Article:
Where I Get My Ideas From By Tamara McKinley
Today on the book tour for Tamara McKinleyâ€™s new novel, â€˜Echoes From Afarâ€™, Tamara tells us where she gets her ideas for her stories.
As an author of over 23 novels, I am often asked where I find my ideas. The answer is quite straightforward for I get them everywhere â€“ a snatch of conversation, an image in a photograph, a newspaper headline, or a moment of inspiration in a beautiful place.
Not all my ideas turn into books, but they are mulled over and examined closely until most of them prove impractical and simply fade away. Yet there is always one which stands out. One which refuses to leave and demands to be told as if the tale is being channelled to me by some irresistible force â€“ and that is how I came to write â€˜Echoes From Afarâ€™.
My French publisher invited me to attend a book-fair and stay in Paris for a couple of nights to help promote my latest book. Having always loved Paris my husband and I eagerly accepted.
The romance of Paris cannot be denied, and after a very pleasant evening at a reception for my readers and bloggers, my editor suggested a different route back to our hotel. The night was warm, the sky sprinkled with stars that glittered on the fast-flowing Seine, and we walked hand-in-hand along the embankment, drinking in the sights and sounds of our last evening in Paris. As we reached the Pont Neuf we paused to watch the lights twinkle on the Eiffel Tower, and to admire the way the old street-lamps illuminated the cobbled street.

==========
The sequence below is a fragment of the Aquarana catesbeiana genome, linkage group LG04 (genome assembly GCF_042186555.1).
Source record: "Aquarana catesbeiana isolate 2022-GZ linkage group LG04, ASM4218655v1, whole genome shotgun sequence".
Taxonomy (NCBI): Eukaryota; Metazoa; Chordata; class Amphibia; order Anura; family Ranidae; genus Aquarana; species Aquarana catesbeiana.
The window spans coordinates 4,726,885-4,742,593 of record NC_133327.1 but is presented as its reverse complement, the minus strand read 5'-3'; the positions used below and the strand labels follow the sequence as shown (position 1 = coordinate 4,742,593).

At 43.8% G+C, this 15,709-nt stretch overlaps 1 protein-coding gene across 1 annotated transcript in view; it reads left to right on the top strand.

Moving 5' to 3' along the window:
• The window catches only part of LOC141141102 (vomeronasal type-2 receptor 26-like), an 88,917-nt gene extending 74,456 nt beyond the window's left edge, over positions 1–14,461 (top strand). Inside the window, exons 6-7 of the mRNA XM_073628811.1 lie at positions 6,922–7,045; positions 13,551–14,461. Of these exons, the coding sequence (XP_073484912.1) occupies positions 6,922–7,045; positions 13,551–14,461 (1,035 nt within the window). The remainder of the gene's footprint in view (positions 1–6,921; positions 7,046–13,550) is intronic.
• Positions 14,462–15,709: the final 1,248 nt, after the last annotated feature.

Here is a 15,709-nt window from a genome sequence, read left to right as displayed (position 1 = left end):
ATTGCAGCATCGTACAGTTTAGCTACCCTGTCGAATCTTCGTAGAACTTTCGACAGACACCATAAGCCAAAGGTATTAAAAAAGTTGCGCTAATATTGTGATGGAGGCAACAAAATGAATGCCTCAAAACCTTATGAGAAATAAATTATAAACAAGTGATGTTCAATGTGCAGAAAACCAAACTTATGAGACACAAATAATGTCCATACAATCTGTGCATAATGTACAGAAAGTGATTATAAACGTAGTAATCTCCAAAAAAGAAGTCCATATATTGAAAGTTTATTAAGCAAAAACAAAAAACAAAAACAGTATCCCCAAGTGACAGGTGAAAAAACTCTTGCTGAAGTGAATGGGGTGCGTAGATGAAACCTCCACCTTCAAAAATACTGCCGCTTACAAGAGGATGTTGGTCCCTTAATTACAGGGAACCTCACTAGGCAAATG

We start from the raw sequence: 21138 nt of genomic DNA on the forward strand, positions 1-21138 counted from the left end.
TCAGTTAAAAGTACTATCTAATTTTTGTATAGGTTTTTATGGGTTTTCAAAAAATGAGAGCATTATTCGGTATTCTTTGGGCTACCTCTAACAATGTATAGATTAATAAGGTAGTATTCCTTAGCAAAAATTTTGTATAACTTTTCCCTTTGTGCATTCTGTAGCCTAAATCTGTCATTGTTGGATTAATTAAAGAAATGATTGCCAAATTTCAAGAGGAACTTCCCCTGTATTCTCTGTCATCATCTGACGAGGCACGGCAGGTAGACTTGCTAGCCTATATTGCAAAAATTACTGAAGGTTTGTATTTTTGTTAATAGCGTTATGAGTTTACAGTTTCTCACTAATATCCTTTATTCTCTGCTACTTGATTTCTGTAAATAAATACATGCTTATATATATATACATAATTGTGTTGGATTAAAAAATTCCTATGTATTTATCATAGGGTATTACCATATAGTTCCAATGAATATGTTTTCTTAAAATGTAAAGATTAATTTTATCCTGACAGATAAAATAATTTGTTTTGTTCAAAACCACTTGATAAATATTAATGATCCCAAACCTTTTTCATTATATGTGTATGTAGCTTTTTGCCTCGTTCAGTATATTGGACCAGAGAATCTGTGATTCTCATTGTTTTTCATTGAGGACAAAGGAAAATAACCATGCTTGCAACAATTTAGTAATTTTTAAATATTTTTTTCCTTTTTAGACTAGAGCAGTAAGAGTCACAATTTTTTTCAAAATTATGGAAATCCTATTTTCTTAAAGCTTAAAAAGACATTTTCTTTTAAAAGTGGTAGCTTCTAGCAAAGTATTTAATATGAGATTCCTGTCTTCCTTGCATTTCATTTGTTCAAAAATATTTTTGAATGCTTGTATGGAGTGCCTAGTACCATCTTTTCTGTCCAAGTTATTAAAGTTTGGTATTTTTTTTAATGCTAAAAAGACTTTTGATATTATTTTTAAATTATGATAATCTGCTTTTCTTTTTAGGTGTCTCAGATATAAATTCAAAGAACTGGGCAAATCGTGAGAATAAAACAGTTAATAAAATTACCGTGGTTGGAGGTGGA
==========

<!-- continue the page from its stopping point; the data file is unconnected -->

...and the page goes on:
[amazon_link id=”1784296961″ target=”_blank” ][/amazon_link]I turned away from the river and looked across the narrow street to the line of tall, elegant buildings with their delicately-wrought iron balconies and French windows. As my gaze trawled slowly along them I felt as if Iâ€™d drifted into another life-time, for I thought I saw a shadow behind one of those windows â€“ the shadow of a still figure that seemed to be watching us.
I was transfixed as we stared at one another and I realised that my silent watcher was a man who was sitting in a wheel-chair, and it was as if he was reaching out to me, telling me his story and beseeching me to pass it on.
It was one of those rare and magic moments of inspiration which are the life-blood of all authors, and I stood there in awe as his story unfolded seamlessly, and I learned who he was, why he was in a wheelchair, and most importantly, why he maintained his sad, but hopeful vigil over the Pont Neuf.
The moment passed and in the blink of an eye he was gone â€“ the window empty of all but the shifting shadows cast by the moonlit trees. But I knew heâ€™d been there once upon a time; knew his life-story of love and loss and heroism, and knew without a doubt that a book was born. That book is â€˜Echoes From Afarâ€™.
You can buy [amazon_link id=”1784296961″ target=”_blank” ]Echoes from Afar from Amazon [/amazon_link] and will be available to buy from good bookshops.